Wild Florida Photo - Gopherus polyphemus

Click on the thumbnail to open the full size photo.

Click any of the thumbnails above to view the full sized photo in a lightbox.
Once opened, click on the right or left side of the images to scroll through the other images above.

Gopherus polyphemus

GOPHER TORTOISE

Florida native

Threatened Florida species
 

The range of gopher tortoises extends through the coastal plain from southwestern South Carolina into eastern Louisiana and through much of Florida, except for the Everglades and Florida Keys. They can be found in almost any upland habitat, although open longleaf pine sandhills and flatwoods appear to be the most suitable.
The shell is typically 25-30 cm (10-12 in.) in length, but can get as long as 40 cm (16 in.). Gopherus polyphemus can live as long as 40 to 60 years. The upper shell(carapace) is brown to tan, with a relatively flat top. The lower shell(plastron) is unhinged and projects out in front, especially in the males. The males often have a somewhat concave plastron. Forelimbs are more developed, heavily scaled, with webless toes suitable for digging. The smaller, stumpy hindlimbs have an elephantine form.
Threats include loss of dry upland habitat from development and suppression of the natural cycle of wildfires, leading to overgrowth of the understory. Gopher tortoises dig extensive burrows, often 12 m (40 ft.) long, for shelter. Over 360 other animal species utilize the burrows of the gopher tortoise and some, such as the Florida mouse, cannot exist without the tortoise burrow.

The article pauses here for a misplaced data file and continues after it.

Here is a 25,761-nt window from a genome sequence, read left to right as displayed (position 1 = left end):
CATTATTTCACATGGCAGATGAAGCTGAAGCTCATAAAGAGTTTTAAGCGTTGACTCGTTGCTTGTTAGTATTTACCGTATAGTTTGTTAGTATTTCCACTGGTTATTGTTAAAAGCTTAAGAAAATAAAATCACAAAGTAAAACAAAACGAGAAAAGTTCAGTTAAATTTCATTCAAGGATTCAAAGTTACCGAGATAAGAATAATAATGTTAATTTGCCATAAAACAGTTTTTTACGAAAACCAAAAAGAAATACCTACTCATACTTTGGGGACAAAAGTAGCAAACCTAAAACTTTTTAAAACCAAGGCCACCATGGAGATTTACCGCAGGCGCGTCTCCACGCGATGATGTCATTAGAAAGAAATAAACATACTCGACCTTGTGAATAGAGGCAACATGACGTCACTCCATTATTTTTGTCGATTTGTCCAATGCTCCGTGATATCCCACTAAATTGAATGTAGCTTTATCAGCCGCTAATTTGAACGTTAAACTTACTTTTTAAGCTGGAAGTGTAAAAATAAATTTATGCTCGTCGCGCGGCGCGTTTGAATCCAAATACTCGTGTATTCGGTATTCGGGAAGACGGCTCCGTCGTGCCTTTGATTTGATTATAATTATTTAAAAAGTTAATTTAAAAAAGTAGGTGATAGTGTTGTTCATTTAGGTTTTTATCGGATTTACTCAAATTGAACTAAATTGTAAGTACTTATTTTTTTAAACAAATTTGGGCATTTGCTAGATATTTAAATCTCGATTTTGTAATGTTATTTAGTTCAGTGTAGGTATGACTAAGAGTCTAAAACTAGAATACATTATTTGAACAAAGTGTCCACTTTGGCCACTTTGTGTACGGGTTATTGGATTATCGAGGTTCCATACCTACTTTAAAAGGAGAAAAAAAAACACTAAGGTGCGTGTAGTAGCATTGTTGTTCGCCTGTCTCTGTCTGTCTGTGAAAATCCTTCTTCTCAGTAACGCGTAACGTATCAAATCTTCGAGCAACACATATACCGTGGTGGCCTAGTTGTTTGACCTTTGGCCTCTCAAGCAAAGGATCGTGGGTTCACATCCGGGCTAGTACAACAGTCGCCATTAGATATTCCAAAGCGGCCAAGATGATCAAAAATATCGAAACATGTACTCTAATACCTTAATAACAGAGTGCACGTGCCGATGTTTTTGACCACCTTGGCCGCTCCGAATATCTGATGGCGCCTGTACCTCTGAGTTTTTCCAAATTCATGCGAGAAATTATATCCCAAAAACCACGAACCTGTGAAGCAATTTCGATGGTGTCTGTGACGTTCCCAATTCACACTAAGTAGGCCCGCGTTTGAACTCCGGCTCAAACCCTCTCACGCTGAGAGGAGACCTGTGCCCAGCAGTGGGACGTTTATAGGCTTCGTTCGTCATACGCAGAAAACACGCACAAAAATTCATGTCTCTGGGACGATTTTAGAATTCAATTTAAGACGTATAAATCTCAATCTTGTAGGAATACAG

View online purchase options for Gopher Tortoise #1 by Paul Rebmann View online purchase options for Gopher Tortoise #2 by Paul Rebmann View online purchase options for Young Gopher Tortoise by Paul Rebmann

 
Gopherus polyphemus is a member of the Testudinidae - Tortoises family.
 

A Field Guide to the Tiger Beetles of the United States and Canada

   David L. Pearson; C. Barry Knisley; Daniel P. Duran; Charles J. Kazilek
 Identification, Natural History, and Distribution of the Cicindelinae

Purchases of this ebook made by clicking the image link below help support this website
A Field Guide to the Tiger Beetles of the United States and Canada
More than 2600 species of tiger beetles are found all over the world. In North America there are 116 species of tiger beetle, divided into 153 geographically distinct races. Detailed studies of their natural history, population dynamics, communities, patterns of worldwide species richness, and taxonomy of particular subgroups have produced much information. Tiger beetles are among the most widely investigated groups of insects, especially in terms of their ecology and geographic distribution.The first edition of A Field Guide to the Tiger Beetles of the United States and Canada, published in 2005, has served as a field and natural-history guide to all known species of tiger beetles found in North America above the Mexican border. The 2nd edition is a pleasant and comprehensible handbook of the identification, distribution, natural history, and habitat details of the 116 species of tiger beetles in North America. The updated handbook provides new information including observations of seasonality, range extensions and biology, a newly developed list of common names, and twenty-five artistically pleasing identification color plates. The second edition of A Field Guide to the Tiger Beetles of the United States and Canada provides essential information to recognize and easily identify tiger beetles for established naturalists and outdoor enthusiasts alike.


eBooks.com - books at affordable prices 160x600








For more information on this species, visit the following link:
Gopher Tortoise Council

Date record last modified:
Mar 08, 2018









Paragon Sports